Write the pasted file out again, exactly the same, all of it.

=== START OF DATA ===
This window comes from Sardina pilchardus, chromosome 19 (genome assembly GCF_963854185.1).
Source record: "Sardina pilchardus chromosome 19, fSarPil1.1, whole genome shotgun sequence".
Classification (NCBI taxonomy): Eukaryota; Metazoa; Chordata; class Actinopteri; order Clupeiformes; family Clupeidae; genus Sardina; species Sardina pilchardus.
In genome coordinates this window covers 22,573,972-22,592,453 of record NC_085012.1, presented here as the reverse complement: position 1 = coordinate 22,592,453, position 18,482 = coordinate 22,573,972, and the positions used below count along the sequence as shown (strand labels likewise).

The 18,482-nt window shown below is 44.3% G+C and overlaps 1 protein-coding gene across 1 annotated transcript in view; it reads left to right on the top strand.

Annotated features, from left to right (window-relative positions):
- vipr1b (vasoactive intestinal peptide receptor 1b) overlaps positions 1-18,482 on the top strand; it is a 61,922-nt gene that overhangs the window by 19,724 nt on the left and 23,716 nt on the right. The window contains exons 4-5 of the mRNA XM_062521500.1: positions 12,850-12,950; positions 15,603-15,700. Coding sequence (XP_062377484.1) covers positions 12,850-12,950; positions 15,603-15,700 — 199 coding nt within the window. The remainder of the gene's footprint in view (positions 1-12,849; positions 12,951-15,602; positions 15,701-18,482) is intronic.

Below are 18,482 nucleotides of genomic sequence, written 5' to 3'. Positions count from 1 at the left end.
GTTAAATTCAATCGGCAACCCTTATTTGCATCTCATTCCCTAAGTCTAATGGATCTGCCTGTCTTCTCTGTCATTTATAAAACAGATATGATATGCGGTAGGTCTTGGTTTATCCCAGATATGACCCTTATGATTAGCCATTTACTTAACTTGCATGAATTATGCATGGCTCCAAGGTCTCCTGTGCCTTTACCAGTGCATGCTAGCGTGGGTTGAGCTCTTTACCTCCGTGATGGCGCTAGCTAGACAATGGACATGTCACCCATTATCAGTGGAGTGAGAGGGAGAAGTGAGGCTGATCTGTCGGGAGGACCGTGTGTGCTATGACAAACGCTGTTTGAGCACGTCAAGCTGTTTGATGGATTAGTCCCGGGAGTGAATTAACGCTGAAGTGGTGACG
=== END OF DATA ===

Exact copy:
This window comes from Sardina pilchardus, chromosome 19 (genome assembly GCF_963854185.1).
Source record: "Sardina pilchardus chromosome 19, fSarPil1.1, whole genome shotgun sequence".
Classification (NCBI taxonomy): Eukaryota; Metazoa; Chordata; class Actinopteri; order Clupeiformes; family Clupeidae; genus Sardina; species Sardina pilchardus.
In genome coordinates this window covers 22,573,972-22,592,453 of record NC_085012.1, presented here as the reverse complement: position 1 = coordinate 22,592,453, position 18,482 = coordinate 22,573,972, and the positions used below count along the sequence as shown (strand labels likewise).

The 18,482-nt window shown below is 44.3% G+C and overlaps 1 protein-coding gene across 1 annotated transcript in view; it reads left to right on the top strand.

Annotated features, from left to right (window-relative positions):
- vipr1b (vasoactive intestinal peptide receptor 1b) overlaps positions 1-18,482 on the top strand; it is a 61,922-nt gene that overhangs the window by 19,724 nt on the left and 23,716 nt on the right. The window contains exons 4-5 of the mRNA XM_062521500.1: positions 12,850-12,950; positions 15,603-15,700. Coding sequence (XP_062377484.1) covers positions 12,850-12,950; positions 15,603-15,700 — 199 coding nt within the window. The remainder of the gene's footprint in view (positions 1-12,849; positions 12,951-15,602; positions 15,701-18,482) is intronic.

Below are 18,482 nucleotides of genomic sequence, written 5' to 3'. Positions count from 1 at the left end.
GTTAAATTCAATCGGCAACCCTTATTTGCATCTCATTCCCTAAGTCTAATGGATCTGCCTGTCTTCTCTGTCATTTATAAAACAGATATGATATGCGGTAGGTCTTGGTTTATCCCAGATATGACCCTTATGATTAGCCATTTACTTAACTTGCATGAATTATGCATGGCTCCAAGGTCTCCTGTGCCTTTACCAGTGCATGCTAGCGTGGGTTGAGCTCTTTACCTCCGTGATGGCGCTAGCTAGACAATGGACATGTCACCCATTATCAGTGGAGTGAGAGGGAGAAGTGAGGCTGATCTGTCGGGAGGACCGTGTGTGCTATGACAAACGCTGTTTGAGCACGTCAAGCTGTTTGATGGATTAGTCCCGGGAGTGAATTAACGCTGAAGTGGTGACG